Truth Is Stranger Than Fiction: Embellishing Headlines for Plotlines

Recently, Israeli Prime Minister Netanyahu was invited to speak to the US Congress but not at the invitation of President Obama.  Change the names and the circumstances, and you've got yourself a plot for a novel.
Recently, Israeli Prime Minister Netanyahu was invited to speak to the US Congress but not at the invitation of President Obama. Change the names and the circumstances, throw in a little intrigue, and you’ve got yourself a plot for a novel.

I am currently in the middle of writing the first installment of a science-fiction series I have called “The Five Rims”, the first book in the installment titled “The Last Terran”.

The first book is a mystery novel at its core, set in a far-flung future universe where humans are not the saviors but the deposed conquerors. And yet it is a mystery novel. I had been wracking my brain about the mystery plot, even though I had created over 15K words of backstory about the environment, history and cultures of alien races.  It had to be good.  It had to be engaging and a great thrill ride for the reader.

One day while driving to town I heard a foreign news story that intrigued me. Turns out there is a real life mystery going on in a country which shall not be named that is perfect for a mystery novel.  It is rife with government intrigue, an unsolved murder, a public protest, a deep-seated government conspiracy and a host of other plot points too numerous to mention. I determined that if Law and Order can rip their plots from headlines then why can’t I?

Of course I’ve re-cast the mystery plot in my fictional science-fiction universe, tweaked it a little to fit the political climate in the world of the novel, but I couldn’t write a plot more original than what is going on in real life.

My advice today is that if you are stuck with a plot for a novel but you have the “world” created, your plot idea or at least a germ of the idea is as close as a google search for news stories.  When I read the five or six articles about this particular news story I sat with pen in hand jotting down the outline for the mystery plot and how my main character was going to get mixed up in the middle of it.  It didn’t take long before I had my entire plot outlined.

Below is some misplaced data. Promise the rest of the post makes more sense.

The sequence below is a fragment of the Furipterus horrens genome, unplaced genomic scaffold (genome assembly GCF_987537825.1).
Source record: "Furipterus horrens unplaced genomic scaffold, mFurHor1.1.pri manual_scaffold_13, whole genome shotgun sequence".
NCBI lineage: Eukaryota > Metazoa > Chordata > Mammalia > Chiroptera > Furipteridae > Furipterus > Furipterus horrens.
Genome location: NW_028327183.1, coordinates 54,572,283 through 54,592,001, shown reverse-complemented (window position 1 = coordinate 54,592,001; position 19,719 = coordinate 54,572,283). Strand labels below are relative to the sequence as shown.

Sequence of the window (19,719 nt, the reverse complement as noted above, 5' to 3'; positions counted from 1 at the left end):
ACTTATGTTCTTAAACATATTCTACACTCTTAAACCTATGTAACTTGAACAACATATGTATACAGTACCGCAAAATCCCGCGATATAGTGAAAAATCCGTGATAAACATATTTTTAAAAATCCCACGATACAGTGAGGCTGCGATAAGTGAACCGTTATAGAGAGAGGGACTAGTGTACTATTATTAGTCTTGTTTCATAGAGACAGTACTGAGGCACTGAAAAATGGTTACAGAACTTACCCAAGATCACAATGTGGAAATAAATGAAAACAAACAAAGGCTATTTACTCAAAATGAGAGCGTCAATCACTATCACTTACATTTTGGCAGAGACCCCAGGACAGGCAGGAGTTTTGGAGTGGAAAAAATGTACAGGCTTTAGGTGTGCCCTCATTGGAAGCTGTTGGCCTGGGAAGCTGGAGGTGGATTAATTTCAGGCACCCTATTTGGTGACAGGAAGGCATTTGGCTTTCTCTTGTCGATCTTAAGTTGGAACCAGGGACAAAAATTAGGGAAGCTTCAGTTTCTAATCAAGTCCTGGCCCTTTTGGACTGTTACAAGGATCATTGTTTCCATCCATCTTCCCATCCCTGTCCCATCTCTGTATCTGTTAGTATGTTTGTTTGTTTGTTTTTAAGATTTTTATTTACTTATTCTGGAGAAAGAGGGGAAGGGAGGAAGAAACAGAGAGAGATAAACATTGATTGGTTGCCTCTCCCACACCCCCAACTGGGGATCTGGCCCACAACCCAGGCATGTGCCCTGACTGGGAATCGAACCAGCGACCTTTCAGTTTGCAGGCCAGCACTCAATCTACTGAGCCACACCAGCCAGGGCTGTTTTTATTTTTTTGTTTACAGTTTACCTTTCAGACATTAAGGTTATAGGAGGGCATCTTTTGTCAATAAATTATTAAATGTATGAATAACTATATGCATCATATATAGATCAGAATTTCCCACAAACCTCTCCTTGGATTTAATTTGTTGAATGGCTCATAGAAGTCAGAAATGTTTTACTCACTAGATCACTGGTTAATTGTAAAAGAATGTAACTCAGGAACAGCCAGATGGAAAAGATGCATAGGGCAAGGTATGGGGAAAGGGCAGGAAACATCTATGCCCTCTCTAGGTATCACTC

If you are stuck, by all means search the news.  You never know what you’ll find out there.

Published by Roger Colby, Novelist, Editor

Roger Colby is a novelist and teacher who has taught English for nearly two decades. He is also an avid reader of science fiction who feels, like many other sci-fi readers, that he has read everything. He writes science fiction for the reader who is looking for the next best thing, something to excite them into reading again. This blog is his journey as a writer and his musings about writing. He also edits manuscripts for a fee and is an expert at helping you reach your full potential as a writer.

3 thoughts on “Truth Is Stranger Than Fiction: Embellishing Headlines for Plotlines

  1. Heretofore is an adverb, not an adjective. Typo: A “deep-seated government conspiracy” is what you meant to write. “Deep-seeded” is incorrect.

      1. Good job! It’s great to know these blogs can be edited (in case I ever write one.) ( Antihistamines sound good right now. Yeow, allergy season is here!)

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